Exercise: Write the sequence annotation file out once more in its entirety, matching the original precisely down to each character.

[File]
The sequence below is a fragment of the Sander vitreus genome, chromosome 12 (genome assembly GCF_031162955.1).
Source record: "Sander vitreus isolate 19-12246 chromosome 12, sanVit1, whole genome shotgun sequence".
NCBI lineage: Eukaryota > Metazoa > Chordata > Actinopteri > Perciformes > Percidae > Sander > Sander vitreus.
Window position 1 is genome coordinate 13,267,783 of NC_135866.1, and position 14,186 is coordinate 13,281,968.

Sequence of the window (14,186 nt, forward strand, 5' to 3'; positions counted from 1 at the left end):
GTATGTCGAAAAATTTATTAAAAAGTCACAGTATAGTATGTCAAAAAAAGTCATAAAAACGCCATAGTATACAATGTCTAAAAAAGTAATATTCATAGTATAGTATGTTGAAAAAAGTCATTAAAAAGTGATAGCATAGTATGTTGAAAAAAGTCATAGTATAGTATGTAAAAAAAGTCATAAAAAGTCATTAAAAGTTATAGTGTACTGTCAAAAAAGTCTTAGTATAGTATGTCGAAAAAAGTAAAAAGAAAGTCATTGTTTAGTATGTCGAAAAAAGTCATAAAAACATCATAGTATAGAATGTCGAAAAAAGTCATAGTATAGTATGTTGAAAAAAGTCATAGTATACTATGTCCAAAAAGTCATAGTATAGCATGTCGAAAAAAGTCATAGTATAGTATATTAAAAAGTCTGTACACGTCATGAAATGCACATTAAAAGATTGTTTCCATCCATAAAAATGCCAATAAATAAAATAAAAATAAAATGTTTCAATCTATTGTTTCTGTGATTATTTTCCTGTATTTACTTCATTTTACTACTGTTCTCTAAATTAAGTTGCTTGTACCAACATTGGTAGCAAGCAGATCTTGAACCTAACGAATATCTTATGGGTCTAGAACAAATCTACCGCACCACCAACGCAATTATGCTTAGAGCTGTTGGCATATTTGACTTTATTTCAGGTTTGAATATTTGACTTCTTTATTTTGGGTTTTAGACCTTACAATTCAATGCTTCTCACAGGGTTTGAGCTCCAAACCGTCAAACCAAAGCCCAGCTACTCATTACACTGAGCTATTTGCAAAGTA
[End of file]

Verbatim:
The sequence below is a fragment of the Sander vitreus genome, chromosome 12 (genome assembly GCF_031162955.1).
Source record: "Sander vitreus isolate 19-12246 chromosome 12, sanVit1, whole genome shotgun sequence".
NCBI lineage: Eukaryota > Metazoa > Chordata > Actinopteri > Perciformes > Percidae > Sander > Sander vitreus.
Window position 1 is genome coordinate 13,267,783 of NC_135866.1, and position 14,186 is coordinate 13,281,968.

Sequence of the window (14,186 nt, forward strand, 5' to 3'; positions counted from 1 at the left end):
GTATGTCGAAAAATTTATTAAAAAGTCACAGTATAGTATGTCAAAAAAAGTCATAAAAACGCCATAGTATACAATGTCTAAAAAAGTAATATTCATAGTATAGTATGTTGAAAAAAGTCATTAAAAAGTGATAGCATAGTATGTTGAAAAAAGTCATAGTATAGTATGTAAAAAAAGTCATAAAAAGTCATTAAAAGTTATAGTGTACTGTCAAAAAAGTCTTAGTATAGTATGTCGAAAAAAGTAAAAAGAAAGTCATTGTTTAGTATGTCGAAAAAAGTCATAAAAACATCATAGTATAGAATGTCGAAAAAAGTCATAGTATAGTATGTTGAAAAAAGTCATAGTATACTATGTCCAAAAAGTCATAGTATAGCATGTCGAAAAAAGTCATAGTATAGTATATTAAAAAGTCTGTACACGTCATGAAATGCACATTAAAAGATTGTTTCCATCCATAAAAATGCCAATAAATAAAATAAAAATAAAATGTTTCAATCTATTGTTTCTGTGATTATTTTCCTGTATTTACTTCATTTTACTACTGTTCTCTAAATTAAGTTGCTTGTACCAACATTGGTAGCAAGCAGATCTTGAACCTAACGAATATCTTATGGGTCTAGAACAAATCTACCGCACCACCAACGCAATTATGCTTAGAGCTGTTGGCATATTTGACTTTATTTCAGGTTTGAATATTTGACTTCTTTATTTTGGGTTTTAGACCTTACAATTCAATGCTTCTCACAGGGTTTGAGCTCCAAACCGTCAAACCAAAGCCCAGCTACTCATTACACTGAGCTATTTGCAAAGTA